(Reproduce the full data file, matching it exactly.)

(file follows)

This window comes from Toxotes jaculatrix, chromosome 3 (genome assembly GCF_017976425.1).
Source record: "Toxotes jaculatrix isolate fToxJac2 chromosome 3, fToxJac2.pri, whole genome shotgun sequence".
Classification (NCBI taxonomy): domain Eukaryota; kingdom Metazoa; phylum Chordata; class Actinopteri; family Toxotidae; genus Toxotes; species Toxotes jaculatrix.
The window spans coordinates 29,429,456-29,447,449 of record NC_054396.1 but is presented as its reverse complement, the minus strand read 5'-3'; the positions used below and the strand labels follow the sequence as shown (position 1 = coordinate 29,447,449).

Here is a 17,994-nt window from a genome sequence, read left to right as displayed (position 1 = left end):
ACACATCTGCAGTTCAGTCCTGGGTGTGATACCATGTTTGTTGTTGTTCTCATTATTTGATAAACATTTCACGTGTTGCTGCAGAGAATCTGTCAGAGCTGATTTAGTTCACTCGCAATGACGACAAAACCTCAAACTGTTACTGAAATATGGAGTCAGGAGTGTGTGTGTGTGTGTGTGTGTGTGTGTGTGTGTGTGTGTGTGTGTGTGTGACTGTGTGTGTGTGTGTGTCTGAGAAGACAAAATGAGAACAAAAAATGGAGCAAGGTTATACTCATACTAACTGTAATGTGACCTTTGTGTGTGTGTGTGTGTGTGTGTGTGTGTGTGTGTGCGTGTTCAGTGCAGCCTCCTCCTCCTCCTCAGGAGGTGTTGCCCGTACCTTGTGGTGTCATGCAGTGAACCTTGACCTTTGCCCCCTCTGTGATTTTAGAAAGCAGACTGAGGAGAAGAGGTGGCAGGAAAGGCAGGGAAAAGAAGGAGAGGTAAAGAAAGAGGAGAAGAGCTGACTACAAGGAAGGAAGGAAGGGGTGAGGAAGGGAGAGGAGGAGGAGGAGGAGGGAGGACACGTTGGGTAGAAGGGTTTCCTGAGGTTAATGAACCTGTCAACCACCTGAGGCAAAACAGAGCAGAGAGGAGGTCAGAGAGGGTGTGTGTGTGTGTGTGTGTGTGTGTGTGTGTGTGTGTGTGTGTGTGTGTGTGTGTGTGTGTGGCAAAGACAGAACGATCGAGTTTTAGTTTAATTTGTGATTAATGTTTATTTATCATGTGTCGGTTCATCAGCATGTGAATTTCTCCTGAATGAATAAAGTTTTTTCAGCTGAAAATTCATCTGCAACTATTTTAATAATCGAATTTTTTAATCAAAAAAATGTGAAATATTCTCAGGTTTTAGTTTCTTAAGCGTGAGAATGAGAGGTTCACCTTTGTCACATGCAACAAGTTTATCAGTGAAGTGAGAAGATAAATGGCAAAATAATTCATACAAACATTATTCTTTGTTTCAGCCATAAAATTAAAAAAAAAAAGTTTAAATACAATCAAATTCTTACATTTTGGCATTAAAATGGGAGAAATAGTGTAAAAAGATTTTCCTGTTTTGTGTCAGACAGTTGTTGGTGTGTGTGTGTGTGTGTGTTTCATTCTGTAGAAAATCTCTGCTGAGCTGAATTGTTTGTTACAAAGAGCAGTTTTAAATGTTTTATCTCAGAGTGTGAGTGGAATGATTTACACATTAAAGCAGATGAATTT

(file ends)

This window comes from Toxotes jaculatrix, chromosome 3 (genome assembly GCF_017976425.1).
Source record: "Toxotes jaculatrix isolate fToxJac2 chromosome 3, fToxJac2.pri, whole genome shotgun sequence".
Classification (NCBI taxonomy): domain Eukaryota; kingdom Metazoa; phylum Chordata; class Actinopteri; family Toxotidae; genus Toxotes; species Toxotes jaculatrix.
The window spans coordinates 29,429,456-29,447,449 of record NC_054396.1 but is presented as its reverse complement, the minus strand read 5'-3'; the positions used below and the strand labels follow the sequence as shown (position 1 = coordinate 29,447,449).

Here is a 17,994-nt window from a genome sequence, read left to right as displayed (position 1 = left end):
ACACATCTGCAGTTCAGTCCTGGGTGTGATACCATGTTTGTTGTTGTTCTCATTATTTGATAAACATTTCACGTGTTGCTGCAGAGAATCTGTCAGAGCTGATTTAGTTCACTCGCAATGACGACAAAACCTCAAACTGTTACTGAAATATGGAGTCAGGAGTGTGTGTGTGTGTGTGTGTGTGTGTGTGTGTGTGTGTGTGTGTGTGTGTGACTGTGTGTGTGTGTGTGTCTGAGAAGACAAAATGAGAACAAAAAATGGAGCAAGGTTATACTCATACTAACTGTAATGTGACCTTTGTGTGTGTGTGTGTGTGTGTGTGTGTGTGTGTGTGCGTGTTCAGTGCAGCCTCCTCCTCCTCCTCAGGAGGTGTTGCCCGTACCTTGTGGTGTCATGCAGTGAACCTTGACCTTTGCCCCCTCTGTGATTTTAGAAAGCAGACTGAGGAGAAGAGGTGGCAGGAAAGGCAGGGAAAAGAAGGAGAGGTAAAGAAAGAGGAGAAGAGCTGACTACAAGGAAGGAAGGAAGGGGTGAGGAAGGGAGAGGAGGAGGAGGAGGAGGGAGGACACGTTGGGTAGAAGGGTTTCCTGAGGTTAATGAACCTGTCAACCACCTGAGGCAAAACAGAGCAGAGAGGAGGTCAGAGAGGGTGTGTGTGTGTGTGTGTGTGTGTGTGTGTGTGTGTGTGTGTGTGTGTGTGTGTGTGTGTGTGGCAAAGACAGAACGATCGAGTTTTAGTTTAATTTGTGATTAATGTTTATTTATCATGTGTCGGTTCATCAGCATGTGAATTTCTCCTGAATGAATAAAGTTTTTTCAGCTGAAAATTCATCTGCAACTATTTTAATAATCGAATTTTTTAATCAAAAAAATGTGAAATATTCTCAGGTTTTAGTTTCTTAAGCGTGAGAATGAGAGGTTCACCTTTGTCACATGCAACAAGTTTATCAGTGAAGTGAGAAGATAAATGGCAAAATAATTCATACAAACATTATTCTTTGTTTCAGCCATAAAATTAAAAAAAAAAAGTTTAAATACAATCAAATTCTTACATTTTGGCATTAAAATGGGAGAAATAGTGTAAAAAGATTTTCCTGTTTTGTGTCAGACAGTTGTTGGTGTGTGTGTGTGTGTGTGTTTCATTCTGTAGAAAATCTCTGCTGAGCTGAATTGTTTGTTACAAAGAGCAGTTTTAAATGTTTTATCTCAGAGTGTGAGTGGAATGATTTACACATTAAAGCAGATGAATTT